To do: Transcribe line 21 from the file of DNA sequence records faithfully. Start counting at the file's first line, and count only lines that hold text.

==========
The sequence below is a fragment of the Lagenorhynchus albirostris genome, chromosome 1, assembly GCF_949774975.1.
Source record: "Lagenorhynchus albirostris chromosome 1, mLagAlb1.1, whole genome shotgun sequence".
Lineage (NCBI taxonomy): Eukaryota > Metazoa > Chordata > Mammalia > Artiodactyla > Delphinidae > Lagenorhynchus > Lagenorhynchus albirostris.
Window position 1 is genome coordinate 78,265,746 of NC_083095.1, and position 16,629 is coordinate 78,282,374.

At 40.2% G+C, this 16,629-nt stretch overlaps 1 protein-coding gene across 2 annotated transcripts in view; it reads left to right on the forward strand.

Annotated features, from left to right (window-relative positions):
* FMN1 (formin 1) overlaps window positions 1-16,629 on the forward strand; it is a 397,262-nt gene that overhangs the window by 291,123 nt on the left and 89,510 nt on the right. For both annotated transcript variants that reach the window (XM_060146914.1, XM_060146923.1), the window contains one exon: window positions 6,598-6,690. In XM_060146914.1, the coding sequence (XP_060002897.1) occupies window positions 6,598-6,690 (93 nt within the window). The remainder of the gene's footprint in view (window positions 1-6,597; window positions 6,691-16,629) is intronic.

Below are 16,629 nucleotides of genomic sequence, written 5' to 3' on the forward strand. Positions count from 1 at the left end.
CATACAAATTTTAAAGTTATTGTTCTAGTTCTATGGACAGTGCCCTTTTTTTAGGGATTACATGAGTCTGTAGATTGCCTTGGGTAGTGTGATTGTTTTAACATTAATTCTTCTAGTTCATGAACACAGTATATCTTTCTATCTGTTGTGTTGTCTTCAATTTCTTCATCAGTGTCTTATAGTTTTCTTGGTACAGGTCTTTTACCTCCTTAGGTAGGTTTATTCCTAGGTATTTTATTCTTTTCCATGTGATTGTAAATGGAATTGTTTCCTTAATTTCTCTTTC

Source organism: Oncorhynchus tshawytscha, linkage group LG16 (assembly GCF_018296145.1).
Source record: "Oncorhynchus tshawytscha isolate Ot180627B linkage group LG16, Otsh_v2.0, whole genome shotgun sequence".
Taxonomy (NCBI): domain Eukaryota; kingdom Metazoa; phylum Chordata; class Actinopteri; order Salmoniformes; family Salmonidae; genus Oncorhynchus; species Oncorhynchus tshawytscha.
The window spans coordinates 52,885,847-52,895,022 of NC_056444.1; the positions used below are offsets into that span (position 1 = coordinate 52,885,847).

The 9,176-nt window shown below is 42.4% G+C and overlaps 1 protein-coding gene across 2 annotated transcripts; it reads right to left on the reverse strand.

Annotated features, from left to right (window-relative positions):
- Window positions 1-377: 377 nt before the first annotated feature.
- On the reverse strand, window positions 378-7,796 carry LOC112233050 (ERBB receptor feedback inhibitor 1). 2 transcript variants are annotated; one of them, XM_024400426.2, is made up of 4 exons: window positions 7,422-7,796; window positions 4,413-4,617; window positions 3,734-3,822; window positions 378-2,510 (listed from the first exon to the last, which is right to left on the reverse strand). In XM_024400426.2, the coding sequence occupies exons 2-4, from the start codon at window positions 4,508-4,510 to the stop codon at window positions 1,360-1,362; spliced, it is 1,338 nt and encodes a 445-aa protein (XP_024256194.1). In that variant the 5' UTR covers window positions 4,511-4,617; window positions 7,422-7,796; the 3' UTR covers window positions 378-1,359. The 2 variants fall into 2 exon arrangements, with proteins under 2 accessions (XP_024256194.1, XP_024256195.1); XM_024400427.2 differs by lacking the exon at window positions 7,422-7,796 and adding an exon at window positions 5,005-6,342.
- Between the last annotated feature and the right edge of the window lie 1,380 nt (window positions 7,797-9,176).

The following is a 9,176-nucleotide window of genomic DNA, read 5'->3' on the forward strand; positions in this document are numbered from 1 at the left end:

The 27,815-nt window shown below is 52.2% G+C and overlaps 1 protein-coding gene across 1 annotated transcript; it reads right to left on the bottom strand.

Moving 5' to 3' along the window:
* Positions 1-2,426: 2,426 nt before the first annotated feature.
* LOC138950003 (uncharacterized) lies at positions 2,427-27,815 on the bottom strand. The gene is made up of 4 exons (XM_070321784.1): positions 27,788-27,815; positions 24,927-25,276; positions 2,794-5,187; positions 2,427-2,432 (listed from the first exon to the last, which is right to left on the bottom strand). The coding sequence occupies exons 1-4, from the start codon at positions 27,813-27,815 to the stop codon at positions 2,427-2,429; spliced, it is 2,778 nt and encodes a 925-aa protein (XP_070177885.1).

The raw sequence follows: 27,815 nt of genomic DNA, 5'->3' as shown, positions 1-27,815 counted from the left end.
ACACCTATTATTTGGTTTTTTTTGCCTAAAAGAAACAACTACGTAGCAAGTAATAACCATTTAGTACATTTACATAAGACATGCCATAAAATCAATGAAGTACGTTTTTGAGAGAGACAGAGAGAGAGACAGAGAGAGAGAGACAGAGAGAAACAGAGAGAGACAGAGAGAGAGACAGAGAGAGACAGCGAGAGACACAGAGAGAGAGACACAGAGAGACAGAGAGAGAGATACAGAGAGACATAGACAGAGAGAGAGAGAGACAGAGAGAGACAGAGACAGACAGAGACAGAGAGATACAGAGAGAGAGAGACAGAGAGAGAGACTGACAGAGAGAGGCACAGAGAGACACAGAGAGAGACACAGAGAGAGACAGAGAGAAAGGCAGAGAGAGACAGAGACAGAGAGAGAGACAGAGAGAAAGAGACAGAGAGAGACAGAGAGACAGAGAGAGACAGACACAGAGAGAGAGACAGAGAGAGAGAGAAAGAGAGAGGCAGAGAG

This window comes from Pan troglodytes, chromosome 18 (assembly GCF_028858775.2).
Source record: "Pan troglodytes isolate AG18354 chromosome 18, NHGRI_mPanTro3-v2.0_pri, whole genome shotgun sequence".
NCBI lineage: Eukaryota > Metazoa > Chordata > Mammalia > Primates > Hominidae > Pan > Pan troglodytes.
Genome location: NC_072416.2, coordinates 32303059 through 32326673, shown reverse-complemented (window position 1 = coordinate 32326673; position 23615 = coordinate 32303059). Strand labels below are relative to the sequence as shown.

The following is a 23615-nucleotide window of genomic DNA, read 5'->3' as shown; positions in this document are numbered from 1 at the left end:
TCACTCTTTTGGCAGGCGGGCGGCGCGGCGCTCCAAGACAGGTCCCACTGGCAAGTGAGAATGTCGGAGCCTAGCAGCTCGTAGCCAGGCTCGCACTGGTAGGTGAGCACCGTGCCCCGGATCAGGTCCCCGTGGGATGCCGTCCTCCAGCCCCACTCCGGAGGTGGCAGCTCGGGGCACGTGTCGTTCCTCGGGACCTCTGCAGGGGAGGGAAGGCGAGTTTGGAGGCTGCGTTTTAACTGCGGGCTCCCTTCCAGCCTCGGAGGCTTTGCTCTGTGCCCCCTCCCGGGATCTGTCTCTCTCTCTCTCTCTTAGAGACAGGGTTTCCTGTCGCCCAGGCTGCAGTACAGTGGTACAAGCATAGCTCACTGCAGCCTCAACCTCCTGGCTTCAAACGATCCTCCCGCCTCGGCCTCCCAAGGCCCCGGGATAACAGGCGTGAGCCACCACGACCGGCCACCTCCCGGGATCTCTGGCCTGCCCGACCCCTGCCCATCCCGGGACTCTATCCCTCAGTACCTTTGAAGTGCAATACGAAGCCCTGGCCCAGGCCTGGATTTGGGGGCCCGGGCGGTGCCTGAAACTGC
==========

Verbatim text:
Moving 5' to 3' along the window: